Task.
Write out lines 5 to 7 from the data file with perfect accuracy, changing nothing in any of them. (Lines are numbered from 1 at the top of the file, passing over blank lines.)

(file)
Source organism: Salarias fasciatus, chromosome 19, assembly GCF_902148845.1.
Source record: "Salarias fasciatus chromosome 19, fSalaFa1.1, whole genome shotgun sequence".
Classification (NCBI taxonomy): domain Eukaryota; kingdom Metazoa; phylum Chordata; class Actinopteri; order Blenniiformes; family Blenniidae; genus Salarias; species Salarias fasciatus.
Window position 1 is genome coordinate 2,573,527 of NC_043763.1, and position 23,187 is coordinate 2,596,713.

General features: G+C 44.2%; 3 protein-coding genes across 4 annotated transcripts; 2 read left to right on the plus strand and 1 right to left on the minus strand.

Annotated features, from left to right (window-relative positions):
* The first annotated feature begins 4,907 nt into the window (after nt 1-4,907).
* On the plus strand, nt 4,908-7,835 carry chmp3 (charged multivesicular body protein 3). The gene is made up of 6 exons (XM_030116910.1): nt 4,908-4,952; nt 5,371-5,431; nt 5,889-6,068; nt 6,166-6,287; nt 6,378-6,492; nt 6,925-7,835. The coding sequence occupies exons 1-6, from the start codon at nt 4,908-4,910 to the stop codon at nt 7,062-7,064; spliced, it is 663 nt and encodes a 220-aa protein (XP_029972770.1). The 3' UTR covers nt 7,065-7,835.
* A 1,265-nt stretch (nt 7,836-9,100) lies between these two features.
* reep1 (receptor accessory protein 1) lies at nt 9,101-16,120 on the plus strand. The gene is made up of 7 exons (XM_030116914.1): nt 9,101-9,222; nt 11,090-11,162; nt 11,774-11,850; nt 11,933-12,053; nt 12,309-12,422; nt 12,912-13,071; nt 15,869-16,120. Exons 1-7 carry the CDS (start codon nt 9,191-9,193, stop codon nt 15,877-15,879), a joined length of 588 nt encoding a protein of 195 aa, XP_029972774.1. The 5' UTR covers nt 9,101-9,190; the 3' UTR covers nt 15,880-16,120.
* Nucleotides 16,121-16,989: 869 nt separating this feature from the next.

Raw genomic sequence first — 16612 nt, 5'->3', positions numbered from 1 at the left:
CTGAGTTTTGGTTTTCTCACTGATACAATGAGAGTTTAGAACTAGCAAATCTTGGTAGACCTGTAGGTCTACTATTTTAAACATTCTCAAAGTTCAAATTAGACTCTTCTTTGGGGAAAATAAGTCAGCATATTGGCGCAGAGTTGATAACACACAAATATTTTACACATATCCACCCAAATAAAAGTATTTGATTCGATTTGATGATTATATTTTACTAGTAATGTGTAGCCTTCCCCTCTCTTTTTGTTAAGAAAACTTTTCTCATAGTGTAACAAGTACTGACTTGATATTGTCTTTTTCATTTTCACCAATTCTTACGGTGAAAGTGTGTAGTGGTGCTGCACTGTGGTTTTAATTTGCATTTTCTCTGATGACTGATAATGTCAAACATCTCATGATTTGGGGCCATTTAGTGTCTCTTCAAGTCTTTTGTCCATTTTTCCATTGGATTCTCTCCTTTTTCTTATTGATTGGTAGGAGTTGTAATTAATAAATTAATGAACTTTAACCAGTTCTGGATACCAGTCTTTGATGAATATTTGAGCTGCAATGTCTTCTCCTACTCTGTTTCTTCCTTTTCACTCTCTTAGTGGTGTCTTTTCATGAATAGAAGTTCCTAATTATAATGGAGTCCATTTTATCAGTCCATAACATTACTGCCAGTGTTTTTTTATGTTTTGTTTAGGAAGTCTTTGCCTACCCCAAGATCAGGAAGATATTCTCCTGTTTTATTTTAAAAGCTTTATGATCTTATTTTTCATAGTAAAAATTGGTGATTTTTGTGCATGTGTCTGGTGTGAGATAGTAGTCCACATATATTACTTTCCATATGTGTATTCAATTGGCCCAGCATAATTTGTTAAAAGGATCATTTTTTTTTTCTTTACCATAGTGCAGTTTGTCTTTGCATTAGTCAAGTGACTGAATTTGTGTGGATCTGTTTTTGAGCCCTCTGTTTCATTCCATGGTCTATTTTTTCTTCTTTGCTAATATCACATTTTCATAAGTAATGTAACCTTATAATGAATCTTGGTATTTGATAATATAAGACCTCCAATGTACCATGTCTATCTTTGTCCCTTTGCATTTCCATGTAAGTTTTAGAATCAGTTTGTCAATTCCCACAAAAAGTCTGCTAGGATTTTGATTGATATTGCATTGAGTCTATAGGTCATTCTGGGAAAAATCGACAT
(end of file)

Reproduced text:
General features: G+C 44.2%; 3 protein-coding genes across 4 annotated transcripts; 2 read left to right on the plus strand and 1 right to left on the minus strand.

Annotated features, from left to right (window-relative positions):
* The first annotated feature begins 4,907 nt into the window (after nt 1-4,907).